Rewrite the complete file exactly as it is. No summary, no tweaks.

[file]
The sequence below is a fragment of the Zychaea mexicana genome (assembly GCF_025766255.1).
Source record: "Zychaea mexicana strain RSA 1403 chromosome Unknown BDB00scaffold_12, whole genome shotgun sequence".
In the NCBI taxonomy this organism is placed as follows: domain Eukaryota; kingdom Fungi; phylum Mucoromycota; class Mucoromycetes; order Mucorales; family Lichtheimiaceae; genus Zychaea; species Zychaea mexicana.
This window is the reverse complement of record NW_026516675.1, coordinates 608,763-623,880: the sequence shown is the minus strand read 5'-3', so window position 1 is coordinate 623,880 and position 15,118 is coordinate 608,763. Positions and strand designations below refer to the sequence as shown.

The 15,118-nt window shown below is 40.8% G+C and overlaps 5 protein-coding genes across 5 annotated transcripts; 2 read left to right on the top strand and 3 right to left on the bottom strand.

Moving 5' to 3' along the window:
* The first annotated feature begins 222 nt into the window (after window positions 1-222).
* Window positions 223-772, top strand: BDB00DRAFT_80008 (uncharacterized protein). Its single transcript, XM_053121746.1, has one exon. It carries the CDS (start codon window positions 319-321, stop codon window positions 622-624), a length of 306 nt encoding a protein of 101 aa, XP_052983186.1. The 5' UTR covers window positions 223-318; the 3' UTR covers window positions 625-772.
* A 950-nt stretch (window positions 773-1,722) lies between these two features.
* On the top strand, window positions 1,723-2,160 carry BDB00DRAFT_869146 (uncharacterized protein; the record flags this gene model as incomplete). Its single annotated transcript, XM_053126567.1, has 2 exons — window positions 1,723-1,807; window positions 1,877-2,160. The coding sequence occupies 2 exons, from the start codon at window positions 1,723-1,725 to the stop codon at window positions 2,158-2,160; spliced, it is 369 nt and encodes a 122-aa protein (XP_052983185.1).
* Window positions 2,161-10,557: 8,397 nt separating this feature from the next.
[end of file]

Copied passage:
The sequence below is a fragment of the Zychaea mexicana genome (assembly GCF_025766255.1).
Source record: "Zychaea mexicana strain RSA 1403 chromosome Unknown BDB00scaffold_12, whole genome shotgun sequence".
In the NCBI taxonomy this organism is placed as follows: domain Eukaryota; kingdom Fungi; phylum Mucoromycota; class Mucoromycetes; order Mucorales; family Lichtheimiaceae; genus Zychaea; species Zychaea mexicana.
This window is the reverse complement of record NW_026516675.1, coordinates 608,763-623,880: the sequence shown is the minus strand read 5'-3', so window position 1 is coordinate 623,880 and position 15,118 is coordinate 608,763. Positions and strand designations below refer to the sequence as shown.

The 15,118-nt window shown below is 40.8% G+C and overlaps 5 protein-coding genes across 5 annotated transcripts; 2 read left to right on the top strand and 3 right to left on the bottom strand.

Moving 5' to 3' along the window:
* The first annotated feature begins 222 nt into the window (after window positions 1-222).
* Window positions 223-772, top strand: BDB00DRAFT_80008 (uncharacterized protein). Its single transcript, XM_053121746.1, has one exon. It carries the CDS (start codon window positions 319-321, stop codon window positions 622-624), a length of 306 nt encoding a protein of 101 aa, XP_052983186.1. The 5' UTR covers window positions 223-318; the 3' UTR covers window positions 625-772.
* A 950-nt stretch (window positions 773-1,722) lies between these two features.
* On the top strand, window positions 1,723-2,160 carry BDB00DRAFT_869146 (uncharacterized protein; the record flags this gene model as incomplete). Its single annotated transcript, XM_053126567.1, has 2 exons — window positions 1,723-1,807; window positions 1,877-2,160. The coding sequence occupies 2 exons, from the start codon at window positions 1,723-1,725 to the stop codon at window positions 2,158-2,160; spliced, it is 369 nt and encodes a 122-aa protein (XP_052983185.1).
* Window positions 2,161-10,557: 8,397 nt separating this feature from the next.